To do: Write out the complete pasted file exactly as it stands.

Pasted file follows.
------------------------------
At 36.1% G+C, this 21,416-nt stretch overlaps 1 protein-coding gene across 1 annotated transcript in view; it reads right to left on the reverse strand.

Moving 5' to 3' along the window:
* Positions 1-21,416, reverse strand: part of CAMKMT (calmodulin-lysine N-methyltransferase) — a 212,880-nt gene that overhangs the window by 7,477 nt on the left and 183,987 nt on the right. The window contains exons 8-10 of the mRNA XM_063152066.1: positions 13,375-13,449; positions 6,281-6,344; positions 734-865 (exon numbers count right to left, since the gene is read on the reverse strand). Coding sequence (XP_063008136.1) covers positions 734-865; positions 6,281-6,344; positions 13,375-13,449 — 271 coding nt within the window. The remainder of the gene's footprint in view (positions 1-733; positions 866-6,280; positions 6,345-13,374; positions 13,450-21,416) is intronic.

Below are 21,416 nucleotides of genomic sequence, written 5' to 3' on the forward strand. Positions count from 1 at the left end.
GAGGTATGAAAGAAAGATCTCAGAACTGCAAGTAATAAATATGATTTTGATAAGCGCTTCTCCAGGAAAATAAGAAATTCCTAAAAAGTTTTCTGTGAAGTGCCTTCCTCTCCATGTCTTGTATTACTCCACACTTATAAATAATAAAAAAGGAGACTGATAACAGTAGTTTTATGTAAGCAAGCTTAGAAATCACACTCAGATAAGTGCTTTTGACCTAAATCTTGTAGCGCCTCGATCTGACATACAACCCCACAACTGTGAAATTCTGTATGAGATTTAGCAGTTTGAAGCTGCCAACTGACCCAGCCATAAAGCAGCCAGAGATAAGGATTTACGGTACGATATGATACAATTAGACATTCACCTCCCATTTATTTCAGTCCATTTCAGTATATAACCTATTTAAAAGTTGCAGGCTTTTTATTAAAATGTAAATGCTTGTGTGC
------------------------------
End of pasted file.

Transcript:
At 36.1% G+C, this 21,416-nt stretch overlaps 1 protein-coding gene across 1 annotated transcript in view; it reads right to left on the reverse strand.

Moving 5' to 3' along the window:
* Positions 1-21,416, reverse strand: part of CAMKMT (calmodulin-lysine N-methyltransferase) — a 212,880-nt gene that overhangs the window by 7,477 nt on the left and 183,987 nt on the right. The window contains exons 8-10 of the mRNA XM_063152066.1: positions 13,375-13,449; positions 6,281-6,344; positions 734-865 (exon numbers count right to left, since the gene is read on the reverse strand). Coding sequence (XP_063008136.1) covers positions 734-865; positions 6,281-6,344; positions 13,375-13,449 — 271 coding nt within the window. The remainder of the gene's footprint in view (positions 1-733; positions 866-6,280; positions 6,345-13,374; positions 13,450-21,416) is intronic.

Below are 21,416 nucleotides of genomic sequence, written 5' to 3' on the forward strand. Positions count from 1 at the left end.
GAGGTATGAAAGAAAGATCTCAGAACTGCAAGTAATAAATATGATTTTGATAAGCGCTTCTCCAGGAAAATAAGAAATTCCTAAAAAGTTTTCTGTGAAGTGCCTTCCTCTCCATGTCTTGTATTACTCCACACTTATAAATAATAAAAAAGGAGACTGATAACAGTAGTTTTATGTAAGCAAGCTTAGAAATCACACTCAGATAAGTGCTTTTGACCTAAATCTTGTAGCGCCTCGATCTGACATACAACCCCACAACTGTGAAATTCTGTATGAGATTTAGCAGTTTGAAGCTGCCAACTGACCCAGCCATAAAGCAGCCAGAGATAAGGATTTACGGTACGATATGATACAATTAGACATTCACCTCCCATTTATTTCAGTCCATTTCAGTATATAACCTATTTAAAAGTTGCAGGCTTTTTATTAAAATGTAAATGCTTGTGTGC